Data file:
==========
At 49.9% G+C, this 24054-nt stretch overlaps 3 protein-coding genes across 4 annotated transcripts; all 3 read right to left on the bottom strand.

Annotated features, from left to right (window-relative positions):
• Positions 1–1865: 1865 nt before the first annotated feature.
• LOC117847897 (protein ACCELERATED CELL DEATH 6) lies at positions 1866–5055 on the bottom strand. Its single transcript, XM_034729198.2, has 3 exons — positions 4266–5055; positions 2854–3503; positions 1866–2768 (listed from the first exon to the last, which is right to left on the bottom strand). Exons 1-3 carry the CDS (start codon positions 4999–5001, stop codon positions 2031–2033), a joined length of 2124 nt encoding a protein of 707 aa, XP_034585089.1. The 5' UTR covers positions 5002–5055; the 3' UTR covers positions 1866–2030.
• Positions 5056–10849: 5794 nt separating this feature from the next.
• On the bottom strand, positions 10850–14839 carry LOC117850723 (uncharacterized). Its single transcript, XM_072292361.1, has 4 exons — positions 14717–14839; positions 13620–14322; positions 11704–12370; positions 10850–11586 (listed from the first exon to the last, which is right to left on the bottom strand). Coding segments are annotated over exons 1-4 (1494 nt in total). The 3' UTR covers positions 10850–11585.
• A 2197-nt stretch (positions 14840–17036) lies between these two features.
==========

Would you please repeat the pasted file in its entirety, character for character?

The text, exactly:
At 49.9% G+C, this 24054-nt stretch overlaps 3 protein-coding genes across 4 annotated transcripts; all 3 read right to left on the bottom strand.

Annotated features, from left to right (window-relative positions):
• Positions 1–1865: 1865 nt before the first annotated feature.
• LOC117847897 (protein ACCELERATED CELL DEATH 6) lies at positions 1866–5055 on the bottom strand. Its single transcript, XM_034729198.2, has 3 exons — positions 4266–5055; positions 2854–3503; positions 1866–2768 (listed from the first exon to the last, which is right to left on the bottom strand). Exons 1-3 carry the CDS (start codon positions 4999–5001, stop codon positions 2031–2033), a joined length of 2124 nt encoding a protein of 707 aa, XP_034585089.1. The 5' UTR covers positions 5002–5055; the 3' UTR covers positions 1866–2030.
• Positions 5056–10849: 5794 nt separating this feature from the next.
• On the bottom strand, positions 10850–14839 carry LOC117850723 (uncharacterized). Its single transcript, XM_072292361.1, has 4 exons — positions 14717–14839; positions 13620–14322; positions 11704–12370; positions 10850–11586 (listed from the first exon to the last, which is right to left on the bottom strand). Coding segments are annotated over exons 1-4 (1494 nt in total). The 3' UTR covers positions 10850–11585.
• A 2197-nt stretch (positions 14840–17036) lies between these two features.